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http://journals.plos.org/plosone/article?id=10.1371/journal.pone.0150758PLOS
http://www.ncbi.nlm.nih.gov/pmc/articles/PMC4795653PMC
August 2016

Rod-derived cone viability factor promotes cone survival by stimulating aerobic glycolysis.

Cell 2015 May;161(4):817-32

INSERM, U968, 75012 Paris, France; Sorbonne Universités, UPMC Univ Paris 06, UMR_S 968, Institut de la Vision, 75012 Paris, France; CNRS, UMR_7210, 75012 Paris, France. Electronic address:

Rod-derived cone viability factor (RdCVF) is an inactive thioredoxin secreted by rod photoreceptors that protects cones from degeneration. Because the secondary loss of cones in retinitis pigmentosa (RP) leads to blindness, the administration of RdCVF is a promising therapy for this untreatable neurodegenerative disease. Here, we investigated the mechanism underlying the protective role of RdCVF in RP. We show that RdCVF acts through binding to Basigin-1 (BSG1), a transmembrane protein expressed specifically by photoreceptors. BSG1 binds to the glucose transporter GLUT1, resulting in increased glucose entry into cones. Increased glucose promotes cone survival by stimulation of aerobic glycolysis. Moreover, a missense mutation of RdCVF results in its inability to bind to BSG1, stimulate glucose uptake, and prevent secondary cone death in a model of RP. Our data uncover an entirely novel mechanism of neuroprotection through the stimulation of glucose metabolism.
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http://dx.doi.org/10.1016/j.cell.2015.03.023DOI Listing
May 2015

Therapeutic strategy for handling inherited retinal degenerations in a gene-independent manner using rod-derived cone viability factors.

C R Biol 2014 Mar 20;337(3):207-13. Epub 2014 Feb 20.

Inserm, U968, département de génétique, Institut de la vision, 17, rue Moreau, 75012 Paris, France; UMR_S 968, département de génétique, université Pierre-et-Marie-Curie (Paris-6), Institut de la vision, 17, rue Moreau, 75012 Paris, France; CNRS, UMR_7210, 75012 Paris, France.

The most common hereditary retinal degeneration, retinitis pigmentosa (RP), leads to blindness by degeneration of cone photoreceptors. Meanwhile, genetic studies have shown that a significant proportion of RP genes is expressed only by rods, which raises the question of the mechanism leading to the degeneration of cones. Following the concept of sustainability factor cones, rods secrete survival factors that are necessary to maintain the cones, named Rod-derived Cone Viability Factors (RdCVFs). In patients suffering from RP, loss of rods results in the loss of RdCVFs expression and followed by cone degeneration. We have identified the bifunctional genes nucleoredoxin-like 1 and 2 that encode for, by differential splicing, a thioredoxin enzyme and a cone survival factor, respectively RdCVF and RdCVF2. The administration of these survival factors would maintain cones and central vision in most patients suffering from RP.
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http://dx.doi.org/10.1016/j.crvi.2013.12.002DOI Listing
March 2014

Nxnl2 splicing results in dual functions in neuronal cell survival and maintenance of cell integrity.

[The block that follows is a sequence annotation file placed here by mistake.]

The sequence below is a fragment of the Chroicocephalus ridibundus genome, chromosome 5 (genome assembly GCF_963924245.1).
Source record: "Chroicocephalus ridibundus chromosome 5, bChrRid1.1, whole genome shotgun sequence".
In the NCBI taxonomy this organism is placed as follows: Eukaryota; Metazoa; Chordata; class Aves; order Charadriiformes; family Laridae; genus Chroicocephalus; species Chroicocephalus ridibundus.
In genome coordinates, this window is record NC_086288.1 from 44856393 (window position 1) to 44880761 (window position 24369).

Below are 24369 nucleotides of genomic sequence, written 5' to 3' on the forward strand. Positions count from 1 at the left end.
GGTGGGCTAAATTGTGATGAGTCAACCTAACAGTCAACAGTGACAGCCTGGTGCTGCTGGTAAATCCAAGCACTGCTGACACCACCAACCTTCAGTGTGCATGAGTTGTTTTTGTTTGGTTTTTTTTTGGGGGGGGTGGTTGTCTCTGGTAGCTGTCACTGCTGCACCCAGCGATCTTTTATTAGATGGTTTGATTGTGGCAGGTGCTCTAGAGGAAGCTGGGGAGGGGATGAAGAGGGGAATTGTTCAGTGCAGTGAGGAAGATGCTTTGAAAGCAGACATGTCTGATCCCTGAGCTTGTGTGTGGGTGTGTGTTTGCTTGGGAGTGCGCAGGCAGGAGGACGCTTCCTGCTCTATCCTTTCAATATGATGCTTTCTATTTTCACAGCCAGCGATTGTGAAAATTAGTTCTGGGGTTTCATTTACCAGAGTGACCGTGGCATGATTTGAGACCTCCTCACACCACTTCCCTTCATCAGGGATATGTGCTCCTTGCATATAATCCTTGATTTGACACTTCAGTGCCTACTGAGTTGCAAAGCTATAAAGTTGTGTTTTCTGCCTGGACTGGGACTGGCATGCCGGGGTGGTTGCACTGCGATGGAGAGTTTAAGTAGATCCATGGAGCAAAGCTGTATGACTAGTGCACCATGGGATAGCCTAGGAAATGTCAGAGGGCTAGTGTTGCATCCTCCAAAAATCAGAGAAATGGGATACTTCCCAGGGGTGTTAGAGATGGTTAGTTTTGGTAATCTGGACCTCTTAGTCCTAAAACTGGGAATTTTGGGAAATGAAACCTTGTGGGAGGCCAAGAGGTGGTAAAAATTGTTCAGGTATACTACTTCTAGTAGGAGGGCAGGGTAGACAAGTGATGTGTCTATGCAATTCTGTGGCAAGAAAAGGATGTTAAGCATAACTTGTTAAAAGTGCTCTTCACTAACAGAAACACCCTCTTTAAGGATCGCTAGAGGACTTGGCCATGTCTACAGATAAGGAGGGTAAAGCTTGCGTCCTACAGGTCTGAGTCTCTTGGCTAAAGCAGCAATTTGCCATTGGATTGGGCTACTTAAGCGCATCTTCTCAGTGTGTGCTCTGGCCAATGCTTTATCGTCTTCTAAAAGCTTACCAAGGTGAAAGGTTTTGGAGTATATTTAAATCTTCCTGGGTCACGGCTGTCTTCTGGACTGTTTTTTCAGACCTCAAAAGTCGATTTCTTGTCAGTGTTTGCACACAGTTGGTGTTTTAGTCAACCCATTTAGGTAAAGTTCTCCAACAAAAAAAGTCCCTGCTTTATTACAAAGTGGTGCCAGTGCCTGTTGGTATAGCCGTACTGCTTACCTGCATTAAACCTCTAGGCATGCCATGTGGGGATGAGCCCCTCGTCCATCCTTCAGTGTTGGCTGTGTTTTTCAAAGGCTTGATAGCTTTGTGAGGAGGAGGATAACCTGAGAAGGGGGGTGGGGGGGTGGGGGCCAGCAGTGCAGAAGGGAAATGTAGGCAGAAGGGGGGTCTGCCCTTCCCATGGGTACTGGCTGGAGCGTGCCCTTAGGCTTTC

Hum Mol Genet 2012 May 15;21(10):2298-311. Epub 2012 Feb 15.

Institut de la vision, INSERM, U968, Paris F-75012, France.

The rod-derived cone viability factors, RdCVF and RdCVF2, have potential therapeutical interests for the treatment of inherited photoreceptor degenerations. In the mouse lacking Nxnl2, the gene encoding RdCVF2, the progressive decline of the visual performance of the cones in parallel with their degeneration, arises due to the loss of trophic support from RdCVF2. In contrary, the progressive loss of rod visual function of the Nxnl2-/- mouse results from a decrease in outer segment length, mediated by a cell autonomous mechanism involving the putative thioredoxin protein RdCVF2L, the second spliced product of the Nxnl2 gene. This novel signaling mechanism extends to olfaction as shown by the progressive impairment of olfaction in aged Nxnl2-/- mice and the protection of olfactory neurons by RdCVF2. This study shows that Nxnl2 is a bi-functional gene involved in the maintenance of both the function and the viability of sensory neurons.
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http://dx.doi.org/10.1093/hmg/dds050DOI Listing
http://www.ncbi.nlm.nih.gov/pmc/articles/PMC3664437PMC
May 2012

The thioredoxin-like protein rod-derived cone viability factor (RdCVFL) interacts with TAU and inhibits its phosphorylation in the retina.

Mol Cell Proteomics 2009 Jun 11;8(6):1206-18. Epub 2009 Mar 11.

double daggerInstitut de la Vision, INSERM UMR592, 17 rue Moreau, 75012 Paris, France.

Rod-derived cone viability factor (RdCVF) is produced by the Nxnl1 gene that codes for a second polypeptide, RdCVFL, by alternative splicing. Although the role of RdCVF in promoting cone survival has been described, the implication of RdCVFL, a putative thioredoxin enzyme, in the protection of photoreceptors is presently unknown. Using a proteomics approach we identified 90 proteins interacting with RdCVFL including the microtubule-binding protein TAU. We demonstrate that the level of phosphorylation of TAU is increased in the retina of the Nxnl1(-/-) mice as it is hyperphosphorylated in the brain of patients suffering from Alzheimer disease, presumably in some cases through oxidative stress. Using a cell-based assay, we show that RdCVFL inhibits TAU phosphorylation. In vitro, RdCVFL protects TAU from oxidative damage. Photooxidative stress is implicated in retinal degeneration, particularly in retinitis pigmentosa, where it is considered to be a contributor to secondary cone death. The functional interaction between RdCVFL and TAU described here is the first characterization of the RdCVFL signaling pathway involved in neuronal cell death mediated by oxidative stress.
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http://dx.doi.org/10.1074/mcp.M800406-MCP200DOI Listing
http://www.ncbi.nlm.nih.gov/pmc/articles/PMC2690495PMC
June 2009